Becky Cooke: Hello! I am Becky Cooke, a High School Coordinator with Home School Legal Defense Association. Today, I have some suggestions for parents of college bound home-school teens.
College admission begins in high school with the student completing a College Prep Program focusing on core academic subjects rounded out with elective courses. In addition, consider having you teens take advance placement and/or community college courses. These will not only add weight to their transcripts but will provide objective evaluations for colleges of the work your teens can do.
College courses taken as Dual Enrollment in high school may provide the benefit of allowing home-schoolers to make a slow transition from home based education to the classroom. They may also garner college credit. In fact, some teens have received their Associates Degree along with their high school Diploma.
One caution is to keep track of the number of college credits your teen is accumulating, if he desires to enter college as a freshman and apply for a Freshman Scholarships. Both often have limits on the number of college credits accrued. However, if your teen is transferring to a four-year school then these numbers are not as critical.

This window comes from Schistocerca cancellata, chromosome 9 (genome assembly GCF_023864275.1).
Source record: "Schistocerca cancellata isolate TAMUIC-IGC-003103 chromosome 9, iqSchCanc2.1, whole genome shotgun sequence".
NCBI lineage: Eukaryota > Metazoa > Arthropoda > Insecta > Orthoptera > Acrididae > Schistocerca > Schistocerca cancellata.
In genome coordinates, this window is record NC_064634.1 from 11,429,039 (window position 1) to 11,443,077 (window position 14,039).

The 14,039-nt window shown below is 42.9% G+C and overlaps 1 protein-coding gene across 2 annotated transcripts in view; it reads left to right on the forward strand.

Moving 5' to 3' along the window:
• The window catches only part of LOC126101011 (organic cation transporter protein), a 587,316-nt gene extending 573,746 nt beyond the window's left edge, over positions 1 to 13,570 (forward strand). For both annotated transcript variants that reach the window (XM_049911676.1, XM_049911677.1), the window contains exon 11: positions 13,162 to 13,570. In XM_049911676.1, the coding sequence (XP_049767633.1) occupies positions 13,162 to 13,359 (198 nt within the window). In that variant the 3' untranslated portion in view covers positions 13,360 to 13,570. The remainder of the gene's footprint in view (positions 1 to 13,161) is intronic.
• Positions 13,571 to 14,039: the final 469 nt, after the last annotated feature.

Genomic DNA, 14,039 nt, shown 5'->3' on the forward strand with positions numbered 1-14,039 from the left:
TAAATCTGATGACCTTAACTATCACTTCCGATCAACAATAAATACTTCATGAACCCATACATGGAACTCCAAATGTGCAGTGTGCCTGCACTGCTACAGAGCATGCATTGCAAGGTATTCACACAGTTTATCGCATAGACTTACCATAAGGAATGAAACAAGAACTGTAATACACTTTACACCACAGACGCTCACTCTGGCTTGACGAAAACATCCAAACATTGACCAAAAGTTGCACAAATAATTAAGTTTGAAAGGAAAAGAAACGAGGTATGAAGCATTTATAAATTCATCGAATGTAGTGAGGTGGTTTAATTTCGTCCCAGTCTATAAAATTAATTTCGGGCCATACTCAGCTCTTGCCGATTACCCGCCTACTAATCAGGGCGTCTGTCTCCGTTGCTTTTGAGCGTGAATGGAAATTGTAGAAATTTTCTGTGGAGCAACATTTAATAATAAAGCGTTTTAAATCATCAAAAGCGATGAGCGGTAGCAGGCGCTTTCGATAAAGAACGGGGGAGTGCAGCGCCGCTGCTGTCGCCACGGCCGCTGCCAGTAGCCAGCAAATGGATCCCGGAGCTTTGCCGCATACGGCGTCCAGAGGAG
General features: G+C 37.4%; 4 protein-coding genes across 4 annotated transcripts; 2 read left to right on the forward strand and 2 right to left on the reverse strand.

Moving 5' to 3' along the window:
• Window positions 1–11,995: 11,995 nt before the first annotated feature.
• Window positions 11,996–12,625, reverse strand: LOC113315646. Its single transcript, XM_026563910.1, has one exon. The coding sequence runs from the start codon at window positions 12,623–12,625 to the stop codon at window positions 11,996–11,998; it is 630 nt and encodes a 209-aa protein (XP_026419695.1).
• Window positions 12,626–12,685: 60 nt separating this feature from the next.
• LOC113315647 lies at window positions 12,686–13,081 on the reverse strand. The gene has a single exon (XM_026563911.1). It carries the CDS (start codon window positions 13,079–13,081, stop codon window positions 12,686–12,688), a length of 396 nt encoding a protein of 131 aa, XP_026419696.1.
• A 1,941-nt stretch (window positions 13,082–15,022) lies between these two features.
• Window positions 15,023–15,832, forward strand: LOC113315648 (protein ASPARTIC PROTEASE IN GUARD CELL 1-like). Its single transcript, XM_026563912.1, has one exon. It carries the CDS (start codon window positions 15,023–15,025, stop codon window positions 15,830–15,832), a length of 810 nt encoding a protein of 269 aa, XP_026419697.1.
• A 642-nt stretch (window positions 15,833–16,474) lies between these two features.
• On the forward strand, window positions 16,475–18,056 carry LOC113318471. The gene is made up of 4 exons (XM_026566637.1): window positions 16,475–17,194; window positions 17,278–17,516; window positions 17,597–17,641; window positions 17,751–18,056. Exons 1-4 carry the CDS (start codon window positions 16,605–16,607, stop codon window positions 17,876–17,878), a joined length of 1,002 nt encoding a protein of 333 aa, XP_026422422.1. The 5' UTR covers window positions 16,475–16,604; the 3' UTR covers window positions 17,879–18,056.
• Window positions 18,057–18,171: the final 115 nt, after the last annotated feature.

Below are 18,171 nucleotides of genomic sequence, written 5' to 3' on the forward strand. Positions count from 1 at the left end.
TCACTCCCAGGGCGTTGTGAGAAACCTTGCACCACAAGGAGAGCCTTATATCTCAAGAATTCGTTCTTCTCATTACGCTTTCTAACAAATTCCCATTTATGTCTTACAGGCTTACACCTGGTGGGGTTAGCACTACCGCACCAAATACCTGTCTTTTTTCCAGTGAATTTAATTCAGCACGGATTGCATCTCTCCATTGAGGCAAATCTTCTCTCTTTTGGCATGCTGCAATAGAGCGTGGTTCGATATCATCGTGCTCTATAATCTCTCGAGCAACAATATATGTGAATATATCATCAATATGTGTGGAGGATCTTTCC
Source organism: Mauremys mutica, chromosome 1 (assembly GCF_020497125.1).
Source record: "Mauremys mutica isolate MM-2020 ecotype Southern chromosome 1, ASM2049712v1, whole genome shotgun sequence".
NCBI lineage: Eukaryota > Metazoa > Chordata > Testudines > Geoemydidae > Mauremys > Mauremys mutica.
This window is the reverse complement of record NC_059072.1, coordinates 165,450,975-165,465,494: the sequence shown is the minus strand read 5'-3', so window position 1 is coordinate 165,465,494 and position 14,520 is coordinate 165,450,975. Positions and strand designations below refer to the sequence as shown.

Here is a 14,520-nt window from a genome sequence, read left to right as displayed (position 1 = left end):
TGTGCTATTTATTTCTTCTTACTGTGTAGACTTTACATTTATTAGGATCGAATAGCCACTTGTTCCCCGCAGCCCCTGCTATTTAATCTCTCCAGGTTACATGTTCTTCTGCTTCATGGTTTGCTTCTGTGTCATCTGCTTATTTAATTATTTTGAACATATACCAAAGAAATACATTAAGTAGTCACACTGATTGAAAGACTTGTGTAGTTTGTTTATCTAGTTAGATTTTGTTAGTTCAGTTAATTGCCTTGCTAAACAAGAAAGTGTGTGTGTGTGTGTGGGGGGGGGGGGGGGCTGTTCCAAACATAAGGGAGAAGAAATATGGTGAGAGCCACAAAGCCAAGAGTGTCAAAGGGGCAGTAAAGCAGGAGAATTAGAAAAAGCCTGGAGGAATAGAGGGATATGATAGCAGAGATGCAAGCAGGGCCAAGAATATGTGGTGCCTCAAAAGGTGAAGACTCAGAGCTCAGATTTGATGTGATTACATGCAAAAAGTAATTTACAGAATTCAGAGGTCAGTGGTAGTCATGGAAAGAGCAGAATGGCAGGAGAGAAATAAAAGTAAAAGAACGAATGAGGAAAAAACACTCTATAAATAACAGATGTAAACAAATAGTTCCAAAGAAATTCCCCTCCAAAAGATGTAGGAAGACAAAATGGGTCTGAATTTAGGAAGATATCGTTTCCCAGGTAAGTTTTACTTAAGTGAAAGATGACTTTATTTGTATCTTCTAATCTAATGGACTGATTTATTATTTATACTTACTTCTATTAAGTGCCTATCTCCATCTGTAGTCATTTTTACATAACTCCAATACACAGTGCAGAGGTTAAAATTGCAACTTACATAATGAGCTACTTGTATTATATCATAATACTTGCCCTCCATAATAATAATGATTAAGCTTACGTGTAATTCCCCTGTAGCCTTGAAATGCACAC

Always check whether the Dual Enrollment courses and credits are acceptable for transfer to the college or university, in question. Records of high school course record is necessary for transcript preparation.
A parent generated transcript is accepted by the majority of colleges today. Since there is no standard transcript template used across the US, home-schoolers do not need to fear that their document will be rejected.
It's important to become familiar with college websites early in the high school years to know and prepare for the admission requirements. Many sites have special pages for homeschoolers as well as admission counselors familiar with the home-schoolers' credentials.
For example, some colleges require home-schoolers to take SAT subject test. These are best taken after completing a course in the subject. So having this information upfront is helpful to parents and teens. These scores are often used by colleges than for placement purposes.
The SAT, ACT scores will be important for both college admission and scholarship awards. So students should plan to take these tests more than once to increase their scores. It's wise to prep prior to taking these tests.
In addition to the academics, teaching life and study skills will give your teens tools to succeed in college. As one Homeschool ALUMNI soon discovered, success in college was due to 10% brains and 90% hard work. Home-schoolers are not only known for their academic premise but also for their diligent work ethic.
Because many home-schoolers have already blazed the trail, your teens can apply for college admissions with confidence.